Charles Barnett told police officers to ‘go to hell’ after he was arrested in January 2014 after his former partner reported that she had discovered a stash of indecent images during a ‘spring clean’ of their home in St Ouen.
Barnett was sentenced to two years in prison by the Royal Court on Tuesday for five offences relating to possessing indecent images after being found guilty following a three-day trial last month. He was also placed on the Sex Offenders Register for a minimum of five years.
During the hearing the 70-year-old maintained that the images had been ‘planted’ as part of a conspiracy by his ex-partner – who he still lived with at the time – to end their relationship.
Outlining the case, Crown Advocate Julian Gollop, prosecuting, said that as well as printed photographs discovered by the defendant’s partner at their home, two computers belonging to Barnett were also found to contain indecent images and movies of children.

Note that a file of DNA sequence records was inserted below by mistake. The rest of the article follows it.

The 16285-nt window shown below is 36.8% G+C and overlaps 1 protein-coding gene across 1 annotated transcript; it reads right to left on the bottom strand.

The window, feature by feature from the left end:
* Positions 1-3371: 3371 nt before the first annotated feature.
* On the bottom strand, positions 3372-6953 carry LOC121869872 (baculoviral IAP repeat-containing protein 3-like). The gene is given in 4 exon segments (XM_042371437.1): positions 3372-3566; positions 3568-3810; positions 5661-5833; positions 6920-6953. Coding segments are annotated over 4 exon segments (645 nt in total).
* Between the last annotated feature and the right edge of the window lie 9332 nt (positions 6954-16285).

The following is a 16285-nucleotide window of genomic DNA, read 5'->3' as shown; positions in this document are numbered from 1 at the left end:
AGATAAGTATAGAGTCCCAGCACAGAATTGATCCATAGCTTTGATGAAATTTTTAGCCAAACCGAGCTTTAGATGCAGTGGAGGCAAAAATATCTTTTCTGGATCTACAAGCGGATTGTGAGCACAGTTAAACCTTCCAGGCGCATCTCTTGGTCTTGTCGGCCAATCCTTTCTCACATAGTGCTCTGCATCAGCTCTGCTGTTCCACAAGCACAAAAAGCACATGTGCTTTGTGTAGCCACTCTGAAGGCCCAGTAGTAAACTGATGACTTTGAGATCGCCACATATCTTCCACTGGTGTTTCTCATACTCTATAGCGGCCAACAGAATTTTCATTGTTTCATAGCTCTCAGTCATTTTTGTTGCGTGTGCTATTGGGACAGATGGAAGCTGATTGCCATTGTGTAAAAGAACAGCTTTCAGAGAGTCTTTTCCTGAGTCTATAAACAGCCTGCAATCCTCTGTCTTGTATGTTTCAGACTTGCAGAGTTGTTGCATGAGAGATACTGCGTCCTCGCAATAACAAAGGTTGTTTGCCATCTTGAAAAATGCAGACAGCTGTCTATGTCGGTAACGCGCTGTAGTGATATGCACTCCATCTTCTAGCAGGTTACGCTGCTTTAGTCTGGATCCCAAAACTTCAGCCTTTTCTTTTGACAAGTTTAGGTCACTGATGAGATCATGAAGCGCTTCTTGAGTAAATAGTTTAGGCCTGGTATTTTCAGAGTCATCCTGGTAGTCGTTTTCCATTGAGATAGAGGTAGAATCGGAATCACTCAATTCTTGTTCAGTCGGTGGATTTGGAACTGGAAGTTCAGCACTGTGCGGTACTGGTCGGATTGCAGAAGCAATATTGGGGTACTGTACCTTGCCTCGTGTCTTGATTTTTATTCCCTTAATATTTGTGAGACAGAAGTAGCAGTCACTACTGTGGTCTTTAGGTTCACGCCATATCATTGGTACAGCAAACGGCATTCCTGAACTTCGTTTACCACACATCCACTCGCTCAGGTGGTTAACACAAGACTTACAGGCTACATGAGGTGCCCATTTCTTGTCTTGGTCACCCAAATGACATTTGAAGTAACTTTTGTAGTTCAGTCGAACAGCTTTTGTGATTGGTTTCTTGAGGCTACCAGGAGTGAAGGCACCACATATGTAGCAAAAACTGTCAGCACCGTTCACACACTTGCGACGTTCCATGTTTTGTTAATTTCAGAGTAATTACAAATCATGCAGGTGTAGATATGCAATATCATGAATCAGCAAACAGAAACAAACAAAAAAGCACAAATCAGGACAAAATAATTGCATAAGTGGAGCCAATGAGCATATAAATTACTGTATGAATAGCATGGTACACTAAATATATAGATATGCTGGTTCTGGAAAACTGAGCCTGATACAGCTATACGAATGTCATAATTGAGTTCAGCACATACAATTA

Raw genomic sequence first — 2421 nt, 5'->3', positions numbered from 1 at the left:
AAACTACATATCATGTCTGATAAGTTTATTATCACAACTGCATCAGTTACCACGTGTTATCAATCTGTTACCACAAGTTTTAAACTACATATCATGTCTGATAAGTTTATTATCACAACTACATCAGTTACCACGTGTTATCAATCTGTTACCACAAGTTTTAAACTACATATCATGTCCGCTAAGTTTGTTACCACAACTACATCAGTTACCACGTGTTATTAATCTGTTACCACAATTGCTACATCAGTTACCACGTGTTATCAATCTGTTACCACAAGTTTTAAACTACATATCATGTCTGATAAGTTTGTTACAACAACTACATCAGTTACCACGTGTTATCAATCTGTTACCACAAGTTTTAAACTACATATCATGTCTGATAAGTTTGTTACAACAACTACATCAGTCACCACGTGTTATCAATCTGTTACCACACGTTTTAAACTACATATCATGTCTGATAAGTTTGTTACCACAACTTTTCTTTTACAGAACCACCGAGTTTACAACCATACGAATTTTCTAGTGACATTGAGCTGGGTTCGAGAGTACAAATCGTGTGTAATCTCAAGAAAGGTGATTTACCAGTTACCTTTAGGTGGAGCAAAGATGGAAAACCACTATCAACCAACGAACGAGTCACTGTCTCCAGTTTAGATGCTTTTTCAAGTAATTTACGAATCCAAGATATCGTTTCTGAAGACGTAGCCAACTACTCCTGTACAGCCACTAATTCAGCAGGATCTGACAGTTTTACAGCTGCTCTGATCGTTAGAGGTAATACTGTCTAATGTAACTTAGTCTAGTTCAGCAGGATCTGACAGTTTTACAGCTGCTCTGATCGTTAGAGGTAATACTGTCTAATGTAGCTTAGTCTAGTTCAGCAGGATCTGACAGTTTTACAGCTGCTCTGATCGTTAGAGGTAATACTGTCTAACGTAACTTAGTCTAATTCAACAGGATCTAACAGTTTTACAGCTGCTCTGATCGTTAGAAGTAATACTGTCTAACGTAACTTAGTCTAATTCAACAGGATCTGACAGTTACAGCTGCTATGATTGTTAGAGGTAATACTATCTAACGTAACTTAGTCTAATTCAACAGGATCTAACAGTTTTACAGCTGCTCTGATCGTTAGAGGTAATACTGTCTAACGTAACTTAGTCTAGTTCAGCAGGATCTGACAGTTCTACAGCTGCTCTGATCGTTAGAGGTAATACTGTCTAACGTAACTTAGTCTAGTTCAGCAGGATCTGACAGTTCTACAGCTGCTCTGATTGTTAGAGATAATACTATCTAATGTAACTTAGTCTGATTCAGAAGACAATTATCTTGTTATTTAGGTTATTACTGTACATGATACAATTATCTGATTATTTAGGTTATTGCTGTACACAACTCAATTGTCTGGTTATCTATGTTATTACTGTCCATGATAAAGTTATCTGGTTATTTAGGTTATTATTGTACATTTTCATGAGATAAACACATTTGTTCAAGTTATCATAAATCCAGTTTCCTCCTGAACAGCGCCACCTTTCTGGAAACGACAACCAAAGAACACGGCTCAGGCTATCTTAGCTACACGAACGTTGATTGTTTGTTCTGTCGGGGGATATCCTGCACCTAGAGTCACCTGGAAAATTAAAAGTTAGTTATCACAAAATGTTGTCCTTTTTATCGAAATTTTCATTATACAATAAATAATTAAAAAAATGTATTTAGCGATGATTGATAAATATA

He added that Barnett had ‘no regret or remorse’ for his offending, and the Social Inquiry Report revealed that the defendant had ‘struggled to accept the concept of a child having their photograph taken when partially clothed or naked is a criminal offence’ which therefore ‘proliferates the sexual abuse of children’.
Advocate Natalie Addis, defending Barnett, said that her client had no relevant previous convictions and his actions had been out of character.
‘Mr Barnett’s ability to cope with a long-term prison sentence is limited and he is extremely anxious about going to prison,’ she said.
Commissioner Sir Michael Birt, presiding, said that although the majority of the images that were found were at the lower end of the Copine scale – which measures the severity of indecent images – a small number of photographs were at level four and five which meant that a non-custodial sentence was not appropriate.
The commissioner was sitting with Jurats Geoffrey Fisher and Charles Blampied.